Methods A total of 90 trigger finger injections were randomized to 1 of 3 cohorts. With the injection, patients received no vibration (control group), ultrasound vibration (sham control group), or vibration (experimental group). We used a commercial handheld massaging device to provide a vibratory stimulus for the experimental group. We obtained visual analog scale (VAS) pain scores before and after injection to assess anticipated pain and actual pain experienced.
Results Anticipated pain and actual pain did not differ significantly among groups. Anticipated VAS pain scores were 45, 48, and 50 and actual VAS pain scores were 56, 56, and 63 for the vibration, control, and sham control groups, respectively. When normalized using anchoring VAS pain scores for "stubbing a toe" or "paper cut," no between-group differences remained in injection pain scores.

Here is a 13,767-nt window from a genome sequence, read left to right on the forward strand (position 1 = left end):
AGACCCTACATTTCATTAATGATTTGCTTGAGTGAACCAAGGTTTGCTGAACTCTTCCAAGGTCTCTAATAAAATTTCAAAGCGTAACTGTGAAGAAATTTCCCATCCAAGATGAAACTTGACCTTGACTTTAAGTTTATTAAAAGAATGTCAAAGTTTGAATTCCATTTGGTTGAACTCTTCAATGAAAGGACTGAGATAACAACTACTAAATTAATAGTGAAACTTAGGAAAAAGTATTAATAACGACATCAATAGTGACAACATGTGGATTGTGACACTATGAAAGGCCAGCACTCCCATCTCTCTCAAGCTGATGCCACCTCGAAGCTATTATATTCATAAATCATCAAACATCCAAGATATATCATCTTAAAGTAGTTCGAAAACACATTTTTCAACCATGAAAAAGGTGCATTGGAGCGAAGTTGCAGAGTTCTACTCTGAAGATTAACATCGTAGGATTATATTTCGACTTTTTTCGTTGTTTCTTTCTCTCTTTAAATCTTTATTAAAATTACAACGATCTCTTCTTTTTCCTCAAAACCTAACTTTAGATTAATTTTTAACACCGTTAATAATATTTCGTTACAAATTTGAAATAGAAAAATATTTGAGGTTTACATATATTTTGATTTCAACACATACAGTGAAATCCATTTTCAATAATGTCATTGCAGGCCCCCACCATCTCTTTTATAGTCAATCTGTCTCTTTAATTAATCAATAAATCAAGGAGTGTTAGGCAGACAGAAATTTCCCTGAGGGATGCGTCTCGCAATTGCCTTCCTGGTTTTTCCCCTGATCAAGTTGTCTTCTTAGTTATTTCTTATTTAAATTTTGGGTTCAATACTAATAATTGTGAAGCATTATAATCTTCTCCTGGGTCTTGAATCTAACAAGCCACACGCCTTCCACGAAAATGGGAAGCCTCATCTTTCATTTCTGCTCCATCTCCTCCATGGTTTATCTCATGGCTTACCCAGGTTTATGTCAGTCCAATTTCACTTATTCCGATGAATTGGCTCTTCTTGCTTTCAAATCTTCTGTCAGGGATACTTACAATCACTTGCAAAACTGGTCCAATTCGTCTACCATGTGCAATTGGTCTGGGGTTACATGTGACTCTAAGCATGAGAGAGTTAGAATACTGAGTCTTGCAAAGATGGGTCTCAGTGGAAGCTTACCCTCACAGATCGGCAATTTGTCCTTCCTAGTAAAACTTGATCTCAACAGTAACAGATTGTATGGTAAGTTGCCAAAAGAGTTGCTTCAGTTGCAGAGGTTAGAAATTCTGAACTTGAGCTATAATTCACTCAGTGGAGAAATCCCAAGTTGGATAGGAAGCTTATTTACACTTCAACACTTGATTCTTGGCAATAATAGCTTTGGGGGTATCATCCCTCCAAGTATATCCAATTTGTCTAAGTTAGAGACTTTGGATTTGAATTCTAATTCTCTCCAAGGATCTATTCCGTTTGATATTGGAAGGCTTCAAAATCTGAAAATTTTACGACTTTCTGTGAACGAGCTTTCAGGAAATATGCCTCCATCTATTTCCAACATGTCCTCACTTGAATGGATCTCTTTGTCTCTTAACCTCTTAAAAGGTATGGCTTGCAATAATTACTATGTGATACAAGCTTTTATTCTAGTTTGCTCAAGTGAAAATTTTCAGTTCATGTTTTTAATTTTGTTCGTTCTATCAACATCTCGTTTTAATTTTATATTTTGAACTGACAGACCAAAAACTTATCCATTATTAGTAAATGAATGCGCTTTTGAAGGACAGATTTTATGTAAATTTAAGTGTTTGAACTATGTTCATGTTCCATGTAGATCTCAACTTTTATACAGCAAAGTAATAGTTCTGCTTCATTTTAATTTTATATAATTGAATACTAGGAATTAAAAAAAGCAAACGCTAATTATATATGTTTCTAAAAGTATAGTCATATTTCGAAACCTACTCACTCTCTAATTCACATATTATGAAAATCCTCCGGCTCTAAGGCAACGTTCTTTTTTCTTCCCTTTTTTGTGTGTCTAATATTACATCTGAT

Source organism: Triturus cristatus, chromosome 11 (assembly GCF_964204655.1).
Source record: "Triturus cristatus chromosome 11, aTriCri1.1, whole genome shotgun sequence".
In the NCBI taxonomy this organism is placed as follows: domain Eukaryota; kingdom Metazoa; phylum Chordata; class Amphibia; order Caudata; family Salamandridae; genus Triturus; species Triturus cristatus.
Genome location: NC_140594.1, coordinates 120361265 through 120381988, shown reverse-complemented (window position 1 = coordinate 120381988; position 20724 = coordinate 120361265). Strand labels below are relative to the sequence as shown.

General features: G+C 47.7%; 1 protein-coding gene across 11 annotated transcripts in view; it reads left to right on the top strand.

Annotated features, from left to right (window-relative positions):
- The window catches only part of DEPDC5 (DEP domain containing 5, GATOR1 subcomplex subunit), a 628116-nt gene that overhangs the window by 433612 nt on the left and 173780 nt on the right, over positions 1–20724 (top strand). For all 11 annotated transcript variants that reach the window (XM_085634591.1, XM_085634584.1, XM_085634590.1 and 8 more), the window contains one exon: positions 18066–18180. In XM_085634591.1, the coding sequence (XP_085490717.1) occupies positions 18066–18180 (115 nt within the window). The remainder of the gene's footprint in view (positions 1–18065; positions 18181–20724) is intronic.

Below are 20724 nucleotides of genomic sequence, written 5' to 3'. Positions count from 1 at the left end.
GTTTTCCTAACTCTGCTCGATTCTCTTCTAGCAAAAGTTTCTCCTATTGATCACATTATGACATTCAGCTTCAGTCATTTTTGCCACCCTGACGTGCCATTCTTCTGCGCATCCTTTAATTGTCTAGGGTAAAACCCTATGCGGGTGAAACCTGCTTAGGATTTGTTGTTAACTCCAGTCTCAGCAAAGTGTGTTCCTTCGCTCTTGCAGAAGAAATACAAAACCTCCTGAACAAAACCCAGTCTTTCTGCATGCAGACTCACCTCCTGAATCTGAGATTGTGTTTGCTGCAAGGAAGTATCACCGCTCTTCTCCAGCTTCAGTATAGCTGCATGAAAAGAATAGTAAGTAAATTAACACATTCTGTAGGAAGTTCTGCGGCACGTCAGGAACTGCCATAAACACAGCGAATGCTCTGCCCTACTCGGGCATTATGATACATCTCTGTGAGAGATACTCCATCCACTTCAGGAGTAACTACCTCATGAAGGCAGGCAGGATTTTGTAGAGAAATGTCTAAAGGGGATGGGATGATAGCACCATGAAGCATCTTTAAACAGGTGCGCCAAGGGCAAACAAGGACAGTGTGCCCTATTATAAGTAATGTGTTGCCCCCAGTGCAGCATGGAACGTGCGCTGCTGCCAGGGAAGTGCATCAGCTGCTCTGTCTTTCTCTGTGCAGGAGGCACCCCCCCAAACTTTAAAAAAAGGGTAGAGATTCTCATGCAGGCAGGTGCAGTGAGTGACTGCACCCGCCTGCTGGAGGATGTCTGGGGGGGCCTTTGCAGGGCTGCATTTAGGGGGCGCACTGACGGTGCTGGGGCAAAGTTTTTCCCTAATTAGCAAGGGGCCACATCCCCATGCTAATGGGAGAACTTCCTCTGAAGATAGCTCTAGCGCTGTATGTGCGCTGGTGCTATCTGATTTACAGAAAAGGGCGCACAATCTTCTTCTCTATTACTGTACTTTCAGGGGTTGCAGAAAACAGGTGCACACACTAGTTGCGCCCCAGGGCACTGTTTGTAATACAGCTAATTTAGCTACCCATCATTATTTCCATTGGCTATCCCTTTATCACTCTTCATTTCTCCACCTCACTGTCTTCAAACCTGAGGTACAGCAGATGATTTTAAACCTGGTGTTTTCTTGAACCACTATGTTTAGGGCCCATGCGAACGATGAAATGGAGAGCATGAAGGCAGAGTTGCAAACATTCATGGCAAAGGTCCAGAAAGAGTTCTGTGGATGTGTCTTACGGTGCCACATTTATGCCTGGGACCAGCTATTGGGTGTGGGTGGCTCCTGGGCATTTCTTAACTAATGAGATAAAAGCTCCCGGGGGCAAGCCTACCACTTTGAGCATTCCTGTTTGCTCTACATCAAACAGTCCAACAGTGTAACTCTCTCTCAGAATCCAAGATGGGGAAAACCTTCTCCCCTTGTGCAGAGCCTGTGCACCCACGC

Conclusions Concomitant vibratory stimulation does not reduce pain experienced during corticosteroid injections for trigger finger. Type of study/level of evidence Therapeutic I.
Purpose To determine whether vibratory stimulation would decrease pain experienced by patients during corticosteroid injection for trigger finger.
- trigger finger
- vibration anesthesia